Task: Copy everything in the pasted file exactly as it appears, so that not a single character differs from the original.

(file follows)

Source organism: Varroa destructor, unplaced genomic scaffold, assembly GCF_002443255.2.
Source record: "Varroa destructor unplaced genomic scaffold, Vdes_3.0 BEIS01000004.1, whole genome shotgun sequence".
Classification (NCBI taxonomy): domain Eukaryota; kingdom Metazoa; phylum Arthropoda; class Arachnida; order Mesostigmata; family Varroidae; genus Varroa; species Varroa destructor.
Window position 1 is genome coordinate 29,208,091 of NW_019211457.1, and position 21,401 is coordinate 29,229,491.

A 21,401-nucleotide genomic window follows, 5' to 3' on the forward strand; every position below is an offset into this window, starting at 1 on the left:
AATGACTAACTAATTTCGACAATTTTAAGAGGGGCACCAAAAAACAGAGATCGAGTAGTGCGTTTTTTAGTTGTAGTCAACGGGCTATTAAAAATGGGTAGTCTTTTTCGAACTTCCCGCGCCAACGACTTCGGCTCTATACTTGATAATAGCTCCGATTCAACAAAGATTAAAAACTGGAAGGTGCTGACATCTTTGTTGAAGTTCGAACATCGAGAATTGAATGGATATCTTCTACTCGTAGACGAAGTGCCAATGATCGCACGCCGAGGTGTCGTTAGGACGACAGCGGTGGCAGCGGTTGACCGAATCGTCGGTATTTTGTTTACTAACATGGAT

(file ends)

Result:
Source organism: Varroa destructor, unplaced genomic scaffold, assembly GCF_002443255.2.
Source record: "Varroa destructor unplaced genomic scaffold, Vdes_3.0 BEIS01000004.1, whole genome shotgun sequence".
Classification (NCBI taxonomy): domain Eukaryota; kingdom Metazoa; phylum Arthropoda; class Arachnida; order Mesostigmata; family Varroidae; genus Varroa; species Varroa destructor.
Window position 1 is genome coordinate 29,208,091 of NW_019211457.1, and position 21,401 is coordinate 29,229,491.

A 21,401-nucleotide genomic window follows, 5' to 3' on the forward strand; every position below is an offset into this window, starting at 1 on the left:
AATGACTAACTAATTTCGACAATTTTAAGAGGGGCACCAAAAAACAGAGATCGAGTAGTGCGTTTTTTAGTTGTAGTCAACGGGCTATTAAAAATGGGTAGTCTTTTTCGAACTTCCCGCGCCAACGACTTCGGCTCTATACTTGATAATAGCTCCGATTCAACAAAGATTAAAAACTGGAAGGTGCTGACATCTTTGTTGAAGTTCGAACATCGAGAATTGAATGGATATCTTCTACTCGTAGACGAAGTGCCAATGATCGCACGCCGAGGTGTCGTTAGGACGACAGCGGTGGCAGCGGTTGACCGAATCGTCGGTATTTTGTTTACTAACATGGAT